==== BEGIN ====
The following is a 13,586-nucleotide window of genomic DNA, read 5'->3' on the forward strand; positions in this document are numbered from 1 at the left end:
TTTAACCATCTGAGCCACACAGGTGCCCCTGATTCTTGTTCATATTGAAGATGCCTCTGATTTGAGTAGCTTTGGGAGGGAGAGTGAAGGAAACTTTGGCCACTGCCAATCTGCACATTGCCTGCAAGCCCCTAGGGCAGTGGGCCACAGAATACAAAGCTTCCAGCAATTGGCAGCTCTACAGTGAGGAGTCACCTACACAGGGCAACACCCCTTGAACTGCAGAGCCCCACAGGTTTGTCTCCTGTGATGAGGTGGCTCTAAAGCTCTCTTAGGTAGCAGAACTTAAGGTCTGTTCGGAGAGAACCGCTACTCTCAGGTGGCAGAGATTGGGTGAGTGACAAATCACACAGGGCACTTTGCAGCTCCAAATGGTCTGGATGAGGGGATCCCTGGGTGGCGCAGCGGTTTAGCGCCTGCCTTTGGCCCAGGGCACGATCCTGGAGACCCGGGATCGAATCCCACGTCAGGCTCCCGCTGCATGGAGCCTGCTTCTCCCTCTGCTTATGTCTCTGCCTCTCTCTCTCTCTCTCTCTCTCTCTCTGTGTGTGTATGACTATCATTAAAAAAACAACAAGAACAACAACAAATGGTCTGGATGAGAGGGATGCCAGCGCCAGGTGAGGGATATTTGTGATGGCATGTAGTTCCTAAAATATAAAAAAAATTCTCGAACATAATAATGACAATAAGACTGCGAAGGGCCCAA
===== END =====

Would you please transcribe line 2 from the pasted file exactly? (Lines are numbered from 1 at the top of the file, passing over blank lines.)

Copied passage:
TTTAACCATCTGAGCCACACAGGTGCCCCTGATTCTTGTTCATATTGAAGATGCCTCTGATTTGAGTAGCTTTGGGAGGGAGAGTGAAGGAAACTTTGGCCACTGCCAATCTGCACATTGCCTGCAAGCCCCTAGGGCAGTGGGCCACAGAATACAAAGCTTCCAGCAATTGGCAGCTCTACAGTGAGGAGTCACCTACACAGGGCAACACCCCTTGAACTGCAGAGCCCCACAGGTTTGTCTCCTGTGATGAGGTGGCTCTAAAGCTCTCTTAGGTAGCAGAACTTAAGGTCTGTTCGGAGAGAACCGCTACTCTCAGGTGGCAGAGATTGGGTGAGTGACAAATCACACAGGGCACTTTGCAGCTCCAAATGGTCTGGATGAGGGGATCCCTGGGTGGCGCAGCGGTTTAGCGCCTGCCTTTGGCCCAGGGCACGATCCTGGAGACCCGGGATCGAATCCCACGTCAGGCTCCCGCTGCATGGAGCCTGCTTCTCCCTCTGCTTATGTCTCTGCCTCTCTCTCTCTCTCTCTCTCTCTCTCTGTGTGTGTATGACTATCATTAAAAAAACAACAAGAACAACAACAAATGGTCTGGATGAGAGGGATGCCAGCGCCAGGTGAGGGATATTTGTGATGGCATGTAGTTCCTAAAATATAAAAAAAATTCTCGAACATAATAATGACAATAAGACTGCGAAGGGCCCAA